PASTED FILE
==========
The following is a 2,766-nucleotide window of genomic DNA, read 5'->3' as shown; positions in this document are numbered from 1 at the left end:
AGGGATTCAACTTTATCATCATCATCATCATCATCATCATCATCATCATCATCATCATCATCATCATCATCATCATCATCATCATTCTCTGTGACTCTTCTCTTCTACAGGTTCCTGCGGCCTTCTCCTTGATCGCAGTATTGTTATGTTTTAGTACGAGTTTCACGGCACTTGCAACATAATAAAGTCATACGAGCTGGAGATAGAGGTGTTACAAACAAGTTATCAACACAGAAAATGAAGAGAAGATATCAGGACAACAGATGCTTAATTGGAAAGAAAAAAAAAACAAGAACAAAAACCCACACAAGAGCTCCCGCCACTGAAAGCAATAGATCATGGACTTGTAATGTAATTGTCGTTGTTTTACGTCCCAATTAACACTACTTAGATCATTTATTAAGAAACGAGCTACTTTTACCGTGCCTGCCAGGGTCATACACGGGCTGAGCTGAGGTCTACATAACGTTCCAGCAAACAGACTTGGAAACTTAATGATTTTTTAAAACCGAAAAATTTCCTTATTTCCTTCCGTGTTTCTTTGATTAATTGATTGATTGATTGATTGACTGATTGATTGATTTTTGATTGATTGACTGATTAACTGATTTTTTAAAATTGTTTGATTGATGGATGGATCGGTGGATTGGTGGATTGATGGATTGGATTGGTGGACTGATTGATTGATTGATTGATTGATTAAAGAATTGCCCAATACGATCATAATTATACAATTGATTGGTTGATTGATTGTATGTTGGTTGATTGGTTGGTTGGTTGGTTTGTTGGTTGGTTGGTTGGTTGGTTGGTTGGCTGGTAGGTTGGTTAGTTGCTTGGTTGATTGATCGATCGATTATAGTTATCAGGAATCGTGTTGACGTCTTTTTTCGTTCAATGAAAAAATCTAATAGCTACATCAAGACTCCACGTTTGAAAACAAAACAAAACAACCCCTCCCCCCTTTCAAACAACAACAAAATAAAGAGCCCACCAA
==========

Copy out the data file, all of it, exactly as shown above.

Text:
The following is a 2,766-nucleotide window of genomic DNA, read 5'->3' as shown; positions in this document are numbered from 1 at the left end:
AGGGATTCAACTTTATCATCATCATCATCATCATCATCATCATCATCATCATCATCATCATCATCATCATCATCATCATCATCATTCTCTGTGACTCTTCTCTTCTACAGGTTCCTGCGGCCTTCTCCTTGATCGCAGTATTGTTATGTTTTAGTACGAGTTTCACGGCACTTGCAACATAATAAAGTCATACGAGCTGGAGATAGAGGTGTTACAAACAAGTTATCAACACAGAAAATGAAGAGAAGATATCAGGACAACAGATGCTTAATTGGAAAGAAAAAAAAAACAAGAACAAAAACCCACACAAGAGCTCCCGCCACTGAAAGCAATAGATCATGGACTTGTAATGTAATTGTCGTTGTTTTACGTCCCAATTAACACTACTTAGATCATTTATTAAGAAACGAGCTACTTTTACCGTGCCTGCCAGGGTCATACACGGGCTGAGCTGAGGTCTACATAACGTTCCAGCAAACAGACTTGGAAACTTAATGATTTTTTAAAACCGAAAAATTTCCTTATTTCCTTCCGTGTTTCTTTGATTAATTGATTGATTGATTGATTGACTGATTGATTGATTTTTGATTGATTGACTGATTAACTGATTTTTTAAAATTGTTTGATTGATGGATGGATCGGTGGATTGGTGGATTGATGGATTGGATTGGTGGACTGATTGATTGATTGATTGATTGATTAAAGAATTGCCCAATACGATCATAATTATACAATTGATTGGTTGATTGATTGTATGTTGGTTGATTGGTTGGTTGGTTGGTTTGTTGGTTGGTTGGTTGGTTGGTTGGTTGGCTGGTAGGTTGGTTAGTTGCTTGGTTGATTGATCGATCGATTATAGTTATCAGGAATCGTGTTGACGTCTTTTTTCGTTCAATGAAAAAATCTAATAGCTACATCAAGACTCCACGTTTGAAAACAAAACAAAACAACCCCTCCCCCCTTTCAAACAACAACAAAATAAAGAGCCCACCAA